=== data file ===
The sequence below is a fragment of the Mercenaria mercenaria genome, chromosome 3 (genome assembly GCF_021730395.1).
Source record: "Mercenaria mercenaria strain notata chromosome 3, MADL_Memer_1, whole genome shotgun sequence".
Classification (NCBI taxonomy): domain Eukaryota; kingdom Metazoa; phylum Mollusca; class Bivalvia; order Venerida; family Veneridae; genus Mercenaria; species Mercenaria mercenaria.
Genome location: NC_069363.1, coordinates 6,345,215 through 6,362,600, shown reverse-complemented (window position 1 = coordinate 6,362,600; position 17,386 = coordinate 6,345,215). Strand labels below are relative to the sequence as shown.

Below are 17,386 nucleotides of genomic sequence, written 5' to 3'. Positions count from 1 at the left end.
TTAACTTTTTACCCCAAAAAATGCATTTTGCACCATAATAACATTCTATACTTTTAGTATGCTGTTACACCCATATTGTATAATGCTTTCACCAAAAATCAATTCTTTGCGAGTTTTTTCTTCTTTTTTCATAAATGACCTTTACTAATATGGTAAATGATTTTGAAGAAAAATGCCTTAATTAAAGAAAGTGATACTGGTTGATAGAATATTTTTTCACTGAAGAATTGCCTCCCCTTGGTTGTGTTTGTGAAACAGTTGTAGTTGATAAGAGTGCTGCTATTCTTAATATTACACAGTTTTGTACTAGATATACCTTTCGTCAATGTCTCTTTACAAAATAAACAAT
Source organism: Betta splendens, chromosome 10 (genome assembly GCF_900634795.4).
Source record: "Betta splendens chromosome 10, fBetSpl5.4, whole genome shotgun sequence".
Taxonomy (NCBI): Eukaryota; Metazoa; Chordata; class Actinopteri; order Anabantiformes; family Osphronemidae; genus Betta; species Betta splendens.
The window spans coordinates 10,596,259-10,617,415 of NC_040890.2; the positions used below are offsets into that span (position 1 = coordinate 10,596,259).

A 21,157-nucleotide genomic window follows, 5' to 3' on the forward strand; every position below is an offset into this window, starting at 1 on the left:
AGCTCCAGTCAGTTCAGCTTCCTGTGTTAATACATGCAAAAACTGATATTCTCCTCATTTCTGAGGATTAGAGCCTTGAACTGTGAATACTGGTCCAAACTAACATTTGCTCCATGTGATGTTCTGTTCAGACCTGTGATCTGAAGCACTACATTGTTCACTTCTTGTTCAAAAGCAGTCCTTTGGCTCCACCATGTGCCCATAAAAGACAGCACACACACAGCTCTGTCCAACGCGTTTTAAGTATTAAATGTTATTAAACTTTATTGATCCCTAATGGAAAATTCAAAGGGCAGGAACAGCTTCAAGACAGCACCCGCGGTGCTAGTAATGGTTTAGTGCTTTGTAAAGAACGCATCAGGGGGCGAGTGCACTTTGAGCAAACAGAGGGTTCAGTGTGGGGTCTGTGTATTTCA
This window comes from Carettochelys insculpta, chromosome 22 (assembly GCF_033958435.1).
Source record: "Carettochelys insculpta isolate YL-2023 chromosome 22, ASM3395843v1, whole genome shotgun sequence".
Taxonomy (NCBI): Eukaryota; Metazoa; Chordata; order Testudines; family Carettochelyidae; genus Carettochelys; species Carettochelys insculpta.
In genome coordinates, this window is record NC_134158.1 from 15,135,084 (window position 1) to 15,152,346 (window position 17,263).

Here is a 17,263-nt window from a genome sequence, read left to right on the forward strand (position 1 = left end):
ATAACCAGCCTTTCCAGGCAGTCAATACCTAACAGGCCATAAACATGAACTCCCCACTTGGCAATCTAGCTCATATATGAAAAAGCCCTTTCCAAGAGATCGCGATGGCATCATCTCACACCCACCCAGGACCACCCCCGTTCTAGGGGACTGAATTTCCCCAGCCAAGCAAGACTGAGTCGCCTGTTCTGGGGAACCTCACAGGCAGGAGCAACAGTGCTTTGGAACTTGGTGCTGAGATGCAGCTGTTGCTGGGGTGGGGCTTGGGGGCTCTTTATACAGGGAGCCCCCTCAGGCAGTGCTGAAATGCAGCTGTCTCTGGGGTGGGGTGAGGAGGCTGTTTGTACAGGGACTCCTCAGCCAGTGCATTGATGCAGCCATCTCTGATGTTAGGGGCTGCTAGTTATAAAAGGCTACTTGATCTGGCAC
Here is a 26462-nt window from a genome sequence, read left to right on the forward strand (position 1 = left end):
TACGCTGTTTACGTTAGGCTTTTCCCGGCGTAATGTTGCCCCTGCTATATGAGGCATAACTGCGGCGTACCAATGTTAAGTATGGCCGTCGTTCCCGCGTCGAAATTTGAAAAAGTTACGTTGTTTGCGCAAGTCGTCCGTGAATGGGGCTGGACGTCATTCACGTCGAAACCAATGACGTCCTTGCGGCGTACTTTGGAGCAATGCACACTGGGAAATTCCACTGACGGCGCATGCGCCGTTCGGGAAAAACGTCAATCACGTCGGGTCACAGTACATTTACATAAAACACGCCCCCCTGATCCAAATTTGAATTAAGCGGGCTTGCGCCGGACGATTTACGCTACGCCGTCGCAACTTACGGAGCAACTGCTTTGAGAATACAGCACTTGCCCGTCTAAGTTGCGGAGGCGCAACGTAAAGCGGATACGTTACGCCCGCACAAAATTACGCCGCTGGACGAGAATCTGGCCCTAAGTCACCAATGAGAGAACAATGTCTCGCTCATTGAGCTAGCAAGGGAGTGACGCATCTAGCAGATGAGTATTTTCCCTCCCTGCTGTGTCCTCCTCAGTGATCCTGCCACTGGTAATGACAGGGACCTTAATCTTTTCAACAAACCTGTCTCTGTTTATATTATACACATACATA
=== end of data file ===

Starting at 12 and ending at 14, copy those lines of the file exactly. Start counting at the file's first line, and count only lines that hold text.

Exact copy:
AGCTCCAGTCAGTTCAGCTTCCTGTGTTAATACATGCAAAAACTGATATTCTCCTCATTTCTGAGGATTAGAGCCTTGAACTGTGAATACTGGTCCAAACTAACATTTGCTCCATGTGATGTTCTGTTCAGACCTGTGATCTGAAGCACTACATTGTTCACTTCTTGTTCAAAAGCAGTCCTTTGGCTCCACCATGTGCCCATAAAAGACAGCACACACACAGCTCTGTCCAACGCGTTTTAAGTATTAAATGTTATTAAACTTTATTGATCCCTAATGGAAAATTCAAAGGGCAGGAACAGCTTCAAGACAGCACCCGCGGTGCTAGTAATGGTTTAGTGCTTTGTAAAGAACGCATCAGGGGGCGAGTGCACTTTGAGCAAACAGAGGGTTCAGTGTGGGGTCTGTGTATTTCA
This window comes from Carettochelys insculpta, chromosome 22 (assembly GCF_033958435.1).
Source record: "Carettochelys insculpta isolate YL-2023 chromosome 22, ASM3395843v1, whole genome shotgun sequence".